A Caldecott award for "picture books for children" is signified by a gold medal on a book jacket (silver for honorable mentions). The award is named for English artist Randolph Caldecott.
In an interview last week, Crabb said that when he began the study, released this month, he expected that the illustrations would portray a changing society. He said he was surprised, however, when his analysis revealed no change over the last 50 years.
"That's the startling thing," said Crabb. "In recent years, there wasn't even a woman driving a car or a bus."
The Chicago-based American Library Association's Association for Library Service to Children, which awards the annual honor, maintains that Crabb's research is flawed and that the Caldecott series was not a good choice for the study.
"Crabb seems to think that Caldecott books are for preschool children," said Steven Herb, an educational librarian at Penn State's University Park campus who has served as a Caldecott judge.
"Caldecott books are for anyone birth to age 14 and have appeal to adults as well," Herb said. In analyzing the illustrations, he said, "when you're not quite sure of the target group, you begin with a major problem."
Moreover, some of the Caldecott books are based on folk tales, he said. ''You're looking at stories with modern pictures that tell an old tale. You can't have Red Riding Hood in a welder's helmet. Crabb would have been better off sampling a range of books from a given year."
Caldecott Medal-winning titles include such beloved favorites as Ezra Jack Keats' The Snowy Day (1963) and Maurice Sendak's Where the Wild Things Are (1964). The most recent Caldecott winner, Mirrette on the High Wire, written and illustrated by Emily Arnold McCully, was not included in the study. Mirrette is set in France in the 1890s.
Crabb, 39, said he did not set out to slam Caldecott books. He said he noticed his friends' sons playing with trucks and daughters playing with kitchen toys, and wondered what was reinforcing this behavior.
"My purpose was to discover whether somewhere in our culture there is a concrete example of people linking gender with technology," he said. Crabb's use of the term technology was broad and included tools, appliances - any object created to produce a desired effect, he said.
"I assumed one place to start was to look at what is going on in children's literature, how males and females are portrayed," he said.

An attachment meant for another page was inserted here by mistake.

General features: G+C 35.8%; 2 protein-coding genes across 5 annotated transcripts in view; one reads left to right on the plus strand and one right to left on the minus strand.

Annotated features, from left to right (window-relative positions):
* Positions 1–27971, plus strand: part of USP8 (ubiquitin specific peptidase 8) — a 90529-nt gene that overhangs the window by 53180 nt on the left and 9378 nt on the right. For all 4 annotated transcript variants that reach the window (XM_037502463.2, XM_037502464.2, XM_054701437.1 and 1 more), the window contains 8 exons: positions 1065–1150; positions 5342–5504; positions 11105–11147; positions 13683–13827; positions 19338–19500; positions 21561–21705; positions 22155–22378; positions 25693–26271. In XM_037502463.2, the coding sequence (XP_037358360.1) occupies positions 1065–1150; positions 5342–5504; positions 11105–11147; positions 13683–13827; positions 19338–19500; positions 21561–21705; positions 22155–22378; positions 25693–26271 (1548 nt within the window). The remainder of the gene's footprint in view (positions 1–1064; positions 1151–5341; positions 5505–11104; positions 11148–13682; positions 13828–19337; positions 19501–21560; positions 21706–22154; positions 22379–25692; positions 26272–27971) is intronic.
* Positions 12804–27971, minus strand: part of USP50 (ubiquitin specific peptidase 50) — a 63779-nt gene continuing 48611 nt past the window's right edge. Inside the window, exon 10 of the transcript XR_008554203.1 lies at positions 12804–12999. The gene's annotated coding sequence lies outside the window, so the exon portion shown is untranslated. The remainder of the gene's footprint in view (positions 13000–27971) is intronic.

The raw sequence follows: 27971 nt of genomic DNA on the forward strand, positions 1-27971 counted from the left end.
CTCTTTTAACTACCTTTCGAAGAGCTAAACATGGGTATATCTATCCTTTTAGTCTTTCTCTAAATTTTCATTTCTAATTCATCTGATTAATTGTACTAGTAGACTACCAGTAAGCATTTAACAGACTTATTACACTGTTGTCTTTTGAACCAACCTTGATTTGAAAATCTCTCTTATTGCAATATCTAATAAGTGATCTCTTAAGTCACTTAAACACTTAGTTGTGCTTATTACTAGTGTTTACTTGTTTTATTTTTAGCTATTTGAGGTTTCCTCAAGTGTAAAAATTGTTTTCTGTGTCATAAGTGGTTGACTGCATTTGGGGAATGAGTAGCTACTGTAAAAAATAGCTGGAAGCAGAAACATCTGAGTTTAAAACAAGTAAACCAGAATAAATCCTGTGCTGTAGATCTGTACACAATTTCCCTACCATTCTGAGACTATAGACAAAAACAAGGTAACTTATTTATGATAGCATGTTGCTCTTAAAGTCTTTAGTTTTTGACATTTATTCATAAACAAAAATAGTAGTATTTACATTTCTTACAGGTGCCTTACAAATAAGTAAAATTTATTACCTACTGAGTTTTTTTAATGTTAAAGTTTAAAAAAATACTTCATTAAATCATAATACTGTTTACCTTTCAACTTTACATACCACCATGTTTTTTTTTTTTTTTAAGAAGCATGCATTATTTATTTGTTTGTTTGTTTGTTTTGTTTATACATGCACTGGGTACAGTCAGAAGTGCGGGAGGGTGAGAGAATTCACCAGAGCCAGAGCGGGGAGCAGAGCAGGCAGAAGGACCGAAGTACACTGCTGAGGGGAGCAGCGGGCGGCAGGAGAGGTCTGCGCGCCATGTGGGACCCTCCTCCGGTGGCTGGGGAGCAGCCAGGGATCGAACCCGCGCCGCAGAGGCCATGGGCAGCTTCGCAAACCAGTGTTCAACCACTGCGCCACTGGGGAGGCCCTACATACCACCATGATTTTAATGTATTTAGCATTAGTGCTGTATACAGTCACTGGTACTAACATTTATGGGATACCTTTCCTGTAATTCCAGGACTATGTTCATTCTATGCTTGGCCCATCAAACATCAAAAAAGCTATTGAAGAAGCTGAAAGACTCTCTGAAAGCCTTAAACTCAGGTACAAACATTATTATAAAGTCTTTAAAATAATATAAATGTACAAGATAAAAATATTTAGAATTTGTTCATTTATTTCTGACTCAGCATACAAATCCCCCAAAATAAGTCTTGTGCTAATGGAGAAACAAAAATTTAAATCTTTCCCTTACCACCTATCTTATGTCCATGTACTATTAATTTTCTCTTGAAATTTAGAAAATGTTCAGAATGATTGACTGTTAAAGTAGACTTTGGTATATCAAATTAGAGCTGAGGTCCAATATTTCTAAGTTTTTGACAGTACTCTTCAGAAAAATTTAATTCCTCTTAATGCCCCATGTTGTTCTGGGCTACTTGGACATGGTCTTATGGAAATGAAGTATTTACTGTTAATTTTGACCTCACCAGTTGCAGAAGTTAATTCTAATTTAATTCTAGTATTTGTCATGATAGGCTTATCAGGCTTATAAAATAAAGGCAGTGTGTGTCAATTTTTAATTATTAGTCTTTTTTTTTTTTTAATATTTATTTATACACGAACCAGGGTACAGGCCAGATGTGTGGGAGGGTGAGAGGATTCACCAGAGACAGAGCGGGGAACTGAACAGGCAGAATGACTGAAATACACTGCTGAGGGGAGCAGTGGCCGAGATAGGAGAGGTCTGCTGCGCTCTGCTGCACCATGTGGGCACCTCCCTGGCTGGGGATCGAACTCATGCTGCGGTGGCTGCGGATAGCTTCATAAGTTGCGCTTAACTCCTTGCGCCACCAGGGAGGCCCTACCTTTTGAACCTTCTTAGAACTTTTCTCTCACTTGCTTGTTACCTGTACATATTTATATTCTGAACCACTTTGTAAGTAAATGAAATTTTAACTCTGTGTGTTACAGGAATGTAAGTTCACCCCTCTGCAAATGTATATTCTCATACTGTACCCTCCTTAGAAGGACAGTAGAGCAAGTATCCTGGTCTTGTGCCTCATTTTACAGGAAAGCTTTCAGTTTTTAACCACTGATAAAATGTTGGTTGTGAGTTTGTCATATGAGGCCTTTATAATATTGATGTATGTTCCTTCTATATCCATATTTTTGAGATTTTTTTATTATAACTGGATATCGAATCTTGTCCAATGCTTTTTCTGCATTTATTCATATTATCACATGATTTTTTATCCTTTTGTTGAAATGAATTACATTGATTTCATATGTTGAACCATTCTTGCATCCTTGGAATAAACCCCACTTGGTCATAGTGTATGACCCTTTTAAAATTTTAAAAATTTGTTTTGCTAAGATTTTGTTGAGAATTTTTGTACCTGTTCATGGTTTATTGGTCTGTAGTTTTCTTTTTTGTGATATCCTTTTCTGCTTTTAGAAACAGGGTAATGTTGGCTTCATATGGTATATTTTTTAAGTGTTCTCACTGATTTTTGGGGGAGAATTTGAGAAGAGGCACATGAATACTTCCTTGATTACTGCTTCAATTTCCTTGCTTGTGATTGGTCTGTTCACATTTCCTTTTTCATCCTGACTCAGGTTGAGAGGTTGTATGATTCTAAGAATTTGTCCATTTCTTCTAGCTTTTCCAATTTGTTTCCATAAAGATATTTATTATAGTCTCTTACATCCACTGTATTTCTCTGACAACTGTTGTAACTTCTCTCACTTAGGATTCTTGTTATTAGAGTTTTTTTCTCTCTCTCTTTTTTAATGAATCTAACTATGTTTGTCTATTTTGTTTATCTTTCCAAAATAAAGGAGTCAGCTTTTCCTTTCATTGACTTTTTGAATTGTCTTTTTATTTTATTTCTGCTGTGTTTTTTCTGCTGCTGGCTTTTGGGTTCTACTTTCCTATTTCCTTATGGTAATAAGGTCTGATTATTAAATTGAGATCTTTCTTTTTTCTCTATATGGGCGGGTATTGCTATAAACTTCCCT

"We figured Caldecott books would be representative of what kids read," he said. "People believe they are really top-rate books. They wouldn't have a gold star if they weren't!"
To conduct the research, two female adult students were given illustrations
from 220 Caldecott award-winning and honorable-mention books published from 1938 to 1989. The students, who did not know what the study was about or where the pictures were from, rated the illustrations based on who was using ''household artifacts" or "production artifacts."
Crabb found that 77 percent of the female characters were portrayed using household items and 80 percent of the males were shown working outside the home. Animal illustrations were included when the animals were obviously male or female.
Crabb's study, due to be published this spring in the psychological journal Sex Roles, found no difference in whether a male or female did the illustration. "Both were prone to using gender-typed pictures," he said.
"Here is evidence that, in fact, people - at least illustrators - think about 'technology' as linked to females or males," said Crabb. "We know that little boys and girls tend to imitate adults of the same gender. Studies have shown a little girl will think she is supposed to be more interested in a vacuum cleaner than a dump truck or lawn mower. They are already differentiating between technology."
Crabb said that other children's books might better reflect society today. ''They don't get medals," he said.